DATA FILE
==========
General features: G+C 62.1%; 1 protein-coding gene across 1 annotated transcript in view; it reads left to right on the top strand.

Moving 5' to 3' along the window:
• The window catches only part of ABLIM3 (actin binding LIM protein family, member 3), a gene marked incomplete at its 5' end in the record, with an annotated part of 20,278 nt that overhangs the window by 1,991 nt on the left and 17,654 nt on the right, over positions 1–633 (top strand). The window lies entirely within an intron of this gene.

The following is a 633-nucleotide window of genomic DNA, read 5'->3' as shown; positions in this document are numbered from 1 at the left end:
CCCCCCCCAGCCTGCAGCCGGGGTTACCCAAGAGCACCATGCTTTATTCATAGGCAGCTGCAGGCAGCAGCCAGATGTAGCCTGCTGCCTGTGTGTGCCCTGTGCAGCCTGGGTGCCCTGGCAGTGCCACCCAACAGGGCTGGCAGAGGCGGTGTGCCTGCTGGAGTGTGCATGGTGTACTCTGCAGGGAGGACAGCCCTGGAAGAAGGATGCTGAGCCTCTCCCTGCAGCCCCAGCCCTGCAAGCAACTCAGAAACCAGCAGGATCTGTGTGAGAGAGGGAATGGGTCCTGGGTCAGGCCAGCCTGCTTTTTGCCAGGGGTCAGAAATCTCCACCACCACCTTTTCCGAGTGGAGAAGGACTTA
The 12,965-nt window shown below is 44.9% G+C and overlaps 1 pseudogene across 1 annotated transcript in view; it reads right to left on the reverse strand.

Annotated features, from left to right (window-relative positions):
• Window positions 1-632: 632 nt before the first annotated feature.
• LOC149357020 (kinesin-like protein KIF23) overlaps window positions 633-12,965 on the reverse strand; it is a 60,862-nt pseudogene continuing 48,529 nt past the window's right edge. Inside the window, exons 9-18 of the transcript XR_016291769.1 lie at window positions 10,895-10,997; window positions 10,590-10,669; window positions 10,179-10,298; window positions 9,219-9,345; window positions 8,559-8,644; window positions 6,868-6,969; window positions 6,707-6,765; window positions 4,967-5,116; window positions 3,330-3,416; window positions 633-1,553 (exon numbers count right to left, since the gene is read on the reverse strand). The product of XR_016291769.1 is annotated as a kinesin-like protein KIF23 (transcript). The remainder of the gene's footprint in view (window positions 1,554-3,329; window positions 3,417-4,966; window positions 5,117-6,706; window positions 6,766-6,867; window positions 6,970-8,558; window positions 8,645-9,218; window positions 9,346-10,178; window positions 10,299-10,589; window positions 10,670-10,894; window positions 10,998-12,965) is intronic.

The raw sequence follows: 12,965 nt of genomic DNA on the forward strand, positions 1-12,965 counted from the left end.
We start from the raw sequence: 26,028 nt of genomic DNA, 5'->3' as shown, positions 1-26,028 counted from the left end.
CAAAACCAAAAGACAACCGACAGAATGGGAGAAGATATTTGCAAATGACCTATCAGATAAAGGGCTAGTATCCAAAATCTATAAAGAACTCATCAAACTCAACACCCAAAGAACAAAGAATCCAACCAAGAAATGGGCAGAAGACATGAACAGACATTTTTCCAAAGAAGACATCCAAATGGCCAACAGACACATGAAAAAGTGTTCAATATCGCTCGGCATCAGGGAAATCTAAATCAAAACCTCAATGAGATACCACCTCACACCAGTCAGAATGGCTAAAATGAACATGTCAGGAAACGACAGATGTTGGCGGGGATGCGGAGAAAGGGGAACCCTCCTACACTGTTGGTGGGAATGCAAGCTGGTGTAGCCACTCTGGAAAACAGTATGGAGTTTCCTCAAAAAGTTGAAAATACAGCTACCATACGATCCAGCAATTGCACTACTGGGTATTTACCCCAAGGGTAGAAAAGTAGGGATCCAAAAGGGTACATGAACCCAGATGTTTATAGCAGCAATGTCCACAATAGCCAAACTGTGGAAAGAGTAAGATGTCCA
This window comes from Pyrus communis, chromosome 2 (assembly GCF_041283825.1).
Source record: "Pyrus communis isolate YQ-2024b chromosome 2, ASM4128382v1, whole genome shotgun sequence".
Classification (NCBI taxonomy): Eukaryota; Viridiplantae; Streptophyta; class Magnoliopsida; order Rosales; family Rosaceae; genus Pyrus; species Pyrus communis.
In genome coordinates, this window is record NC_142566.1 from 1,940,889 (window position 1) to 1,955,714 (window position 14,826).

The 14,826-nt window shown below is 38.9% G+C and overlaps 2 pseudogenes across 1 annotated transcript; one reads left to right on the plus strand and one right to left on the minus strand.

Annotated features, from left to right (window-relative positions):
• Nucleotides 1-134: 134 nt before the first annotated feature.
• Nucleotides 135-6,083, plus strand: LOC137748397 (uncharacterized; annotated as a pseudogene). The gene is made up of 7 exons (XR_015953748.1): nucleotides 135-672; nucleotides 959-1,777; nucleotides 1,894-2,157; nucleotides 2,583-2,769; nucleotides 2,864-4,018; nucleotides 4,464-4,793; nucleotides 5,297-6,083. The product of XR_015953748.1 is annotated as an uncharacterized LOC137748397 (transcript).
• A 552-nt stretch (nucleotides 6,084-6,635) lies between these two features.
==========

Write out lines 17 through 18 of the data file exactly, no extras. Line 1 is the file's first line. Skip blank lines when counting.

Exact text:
The 14,826-nt window shown below is 38.9% G+C and overlaps 2 pseudogenes across 1 annotated transcript; one reads left to right on the plus strand and one right to left on the minus strand.

Annotated features, from left to right (window-relative positions):